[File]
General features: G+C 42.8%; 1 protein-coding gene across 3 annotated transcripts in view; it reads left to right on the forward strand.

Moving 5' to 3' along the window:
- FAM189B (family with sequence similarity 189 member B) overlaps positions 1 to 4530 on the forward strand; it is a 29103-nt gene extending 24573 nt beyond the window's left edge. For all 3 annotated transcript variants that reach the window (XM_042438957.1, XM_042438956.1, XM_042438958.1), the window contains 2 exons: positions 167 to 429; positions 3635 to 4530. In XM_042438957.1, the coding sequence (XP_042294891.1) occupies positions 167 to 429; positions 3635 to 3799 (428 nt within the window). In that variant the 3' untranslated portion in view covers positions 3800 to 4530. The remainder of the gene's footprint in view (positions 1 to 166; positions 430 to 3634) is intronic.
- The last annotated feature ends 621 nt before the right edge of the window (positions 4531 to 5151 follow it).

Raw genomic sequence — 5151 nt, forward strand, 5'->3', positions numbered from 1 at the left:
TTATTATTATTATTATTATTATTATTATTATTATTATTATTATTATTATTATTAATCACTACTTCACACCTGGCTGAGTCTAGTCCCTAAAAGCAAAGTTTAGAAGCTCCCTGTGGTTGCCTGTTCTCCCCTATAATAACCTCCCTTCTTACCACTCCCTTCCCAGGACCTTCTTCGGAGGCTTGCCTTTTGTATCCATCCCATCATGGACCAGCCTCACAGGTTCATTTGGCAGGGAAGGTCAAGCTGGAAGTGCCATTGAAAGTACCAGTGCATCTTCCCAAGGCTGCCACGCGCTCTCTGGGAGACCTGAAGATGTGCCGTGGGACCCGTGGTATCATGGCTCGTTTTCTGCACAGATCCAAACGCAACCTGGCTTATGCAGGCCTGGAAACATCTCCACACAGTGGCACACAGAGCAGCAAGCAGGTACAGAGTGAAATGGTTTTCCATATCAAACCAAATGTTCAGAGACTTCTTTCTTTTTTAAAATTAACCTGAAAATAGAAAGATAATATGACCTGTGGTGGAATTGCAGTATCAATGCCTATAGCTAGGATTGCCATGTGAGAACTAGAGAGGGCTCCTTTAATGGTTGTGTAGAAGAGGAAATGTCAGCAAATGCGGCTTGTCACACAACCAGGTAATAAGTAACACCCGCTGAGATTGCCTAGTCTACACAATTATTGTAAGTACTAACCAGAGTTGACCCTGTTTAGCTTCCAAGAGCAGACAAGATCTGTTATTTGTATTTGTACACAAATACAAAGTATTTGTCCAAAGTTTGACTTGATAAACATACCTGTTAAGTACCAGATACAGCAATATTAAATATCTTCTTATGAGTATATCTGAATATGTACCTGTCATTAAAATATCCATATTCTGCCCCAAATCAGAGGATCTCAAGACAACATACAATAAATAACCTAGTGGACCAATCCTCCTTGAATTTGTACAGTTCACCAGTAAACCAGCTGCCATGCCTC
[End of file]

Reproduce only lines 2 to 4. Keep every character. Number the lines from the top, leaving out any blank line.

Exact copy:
Moving 5' to 3' along the window:
- FAM189B (family with sequence similarity 189 member B) overlaps positions 1 to 4530 on the forward strand; it is a 29103-nt gene extending 24573 nt beyond the window's left edge. For all 3 annotated transcript variants that reach the window (XM_042438957.1, XM_042438956.1, XM_042438958.1), the window contains 2 exons: positions 167 to 429; positions 3635 to 4530. In XM_042438957.1, the coding sequence (XP_042294891.1) occupies positions 167 to 429; positions 3635 to 3799 (428 nt within the window). In that variant the 3' untranslated portion in view covers positions 3800 to 4530. The remainder of the gene's footprint in view (positions 1 to 166; positions 430 to 3634) is intronic.
- The last annotated feature ends 621 nt before the right edge of the window (positions 4531 to 5151 follow it).